Los Angeles Times

Movie review, 'Ivans xtc.'

In his 1886 novella, "The Death of Ivan Ilyich," Count Leo Tolstoy describes his protagonist's life as having been "most simple and most ordinary and therefore most terrible." He then goes on to recount how Ivan, who has discovered he is dying of cancer, is suddenly forced to examine the larger questions of life, questions that he has never even considered before.

In "Ivans xtc." (read: "Ivan's Ecstasy"), which is loosely based on the Tolstoy story, the Ivan in question is Ivan Beckman, an A-list Hollywood agent who works for one of the biggest agencies in town. He is a drunk, a drug user, a womanizer, a liar and a plotter of immoral deeds. When we meet him, however, we can't help but be charmed by him. He's like an overgrown schoolboy who lives by the credo of Simon Grey's "Butley": "Trouble for you, fun for me."

We first see Ivan at his cutthroat job, trading in the struggling career of a young writer/director for the established career of Don West (Peter Weller), a nasty piece of work who also happens (not coincidentally) to be one of the hottest actors in town.

We also watch Ivan at play, mostly with his ambitious and scheming girlfriend (played by producer and co-writer Lisa Enos), and when she's not around, with a trio of high-priced hookers who serve as currency in the omnipresent world of sex and drugs.

And then (in true Russian fashion), Ivan starts coughing up blood. He's dying, and we know it, and it's up to him to make sense of the time he has left.

It would be nice to say that Ivan realizes the tragedy of his empty life and seeks redemption before it is too late, but this is too painful and honest a film for that. The best he can do is reach out a hand for friendship during his final days, only to find that he is ultimately, permanently alone. He even rejects religion, scrawling out a crude blasphemy when a rabbi comes to visit him in the hospital.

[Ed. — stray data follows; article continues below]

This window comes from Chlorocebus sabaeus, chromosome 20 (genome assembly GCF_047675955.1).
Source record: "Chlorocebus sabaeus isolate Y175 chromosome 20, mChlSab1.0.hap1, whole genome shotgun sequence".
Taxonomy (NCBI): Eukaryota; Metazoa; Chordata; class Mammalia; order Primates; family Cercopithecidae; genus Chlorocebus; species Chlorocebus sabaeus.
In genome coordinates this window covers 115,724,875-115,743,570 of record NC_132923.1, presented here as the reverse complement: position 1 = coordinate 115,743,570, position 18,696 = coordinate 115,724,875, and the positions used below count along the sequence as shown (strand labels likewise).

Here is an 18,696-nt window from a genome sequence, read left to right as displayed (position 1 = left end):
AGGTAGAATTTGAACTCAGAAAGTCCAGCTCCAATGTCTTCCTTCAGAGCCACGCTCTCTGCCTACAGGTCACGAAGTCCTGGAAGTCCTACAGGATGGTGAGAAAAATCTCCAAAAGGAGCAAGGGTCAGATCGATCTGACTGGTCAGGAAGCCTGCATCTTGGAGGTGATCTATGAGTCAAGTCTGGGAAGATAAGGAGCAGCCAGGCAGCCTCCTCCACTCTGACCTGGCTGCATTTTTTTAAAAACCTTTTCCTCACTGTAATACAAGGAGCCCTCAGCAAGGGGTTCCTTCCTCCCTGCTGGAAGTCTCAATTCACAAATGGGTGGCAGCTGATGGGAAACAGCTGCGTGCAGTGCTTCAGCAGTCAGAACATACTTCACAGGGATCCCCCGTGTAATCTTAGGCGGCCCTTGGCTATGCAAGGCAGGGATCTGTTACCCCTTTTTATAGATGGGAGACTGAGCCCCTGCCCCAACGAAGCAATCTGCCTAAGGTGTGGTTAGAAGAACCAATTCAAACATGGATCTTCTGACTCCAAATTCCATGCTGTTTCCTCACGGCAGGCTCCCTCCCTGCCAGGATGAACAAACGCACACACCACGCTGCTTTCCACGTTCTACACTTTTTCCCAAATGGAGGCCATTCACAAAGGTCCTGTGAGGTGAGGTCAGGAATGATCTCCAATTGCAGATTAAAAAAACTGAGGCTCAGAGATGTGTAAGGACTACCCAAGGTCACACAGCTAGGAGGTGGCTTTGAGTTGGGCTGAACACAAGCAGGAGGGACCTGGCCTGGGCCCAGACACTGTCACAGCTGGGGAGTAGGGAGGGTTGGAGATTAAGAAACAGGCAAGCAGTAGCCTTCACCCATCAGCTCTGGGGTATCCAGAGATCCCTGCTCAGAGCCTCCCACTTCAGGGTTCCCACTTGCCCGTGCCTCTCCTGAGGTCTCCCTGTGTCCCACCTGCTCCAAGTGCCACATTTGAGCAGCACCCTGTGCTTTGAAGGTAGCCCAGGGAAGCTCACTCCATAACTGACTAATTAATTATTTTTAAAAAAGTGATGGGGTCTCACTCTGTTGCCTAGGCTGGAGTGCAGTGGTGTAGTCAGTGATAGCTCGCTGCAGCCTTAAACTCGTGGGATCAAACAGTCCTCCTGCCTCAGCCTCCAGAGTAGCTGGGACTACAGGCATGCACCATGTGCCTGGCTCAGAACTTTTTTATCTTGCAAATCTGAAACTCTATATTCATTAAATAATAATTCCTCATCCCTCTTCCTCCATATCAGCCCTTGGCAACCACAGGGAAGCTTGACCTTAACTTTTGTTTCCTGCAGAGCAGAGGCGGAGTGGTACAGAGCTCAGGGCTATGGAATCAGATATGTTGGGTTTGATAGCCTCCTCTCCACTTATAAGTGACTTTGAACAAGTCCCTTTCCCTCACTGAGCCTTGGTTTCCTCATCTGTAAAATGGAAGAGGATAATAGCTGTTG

This cynical film paints a hugely unflattering portrait of life in Hollywood's fast lane. I have no way of knowing exactly how much is exaggeration, but I've got a creepy feeling that the film is closer to the mark than I want to believe.

"Ivans xtc." is directed by Bernard Rose ("Paperhouse," "Immortal Beloved"), who has had his share of problems with Hollywood over the years (especially with his severely edited "Anna Karenina"). It stars Danny Huston (son of John), who favors a young Orson Welles as he staggers the last mile from penthouse to hospital room.

It is an Orson Welles movie, in fact, that comes to mind as we watch Ivan pass on. Like in "The Magnificent Ambersons," the sense is that Ivan Beckman has "gotten his comeuppance."

3 stars
"Ivans xtc."

Directed by Bernard Rose; produced by Lisa Enos; written by Rose, Enos; based on the novel "The Death of Ivan Ilyich," by Leo Tolstoy; photographed by Rose and Ron Forsythe. An Artistic License Film; opens Friday at Facets Multimedia, 1517 W. Fullerton Ave.; 773-281-9075. Running time: 1:33. MPAA rating: R (sex, nudity, drugs, strong language).
Ivan Beckman -- Danny Huston
Don West -- Peter Weller
Charlotte White -- Lisa Enos
Danny McTeague -- James Merendino

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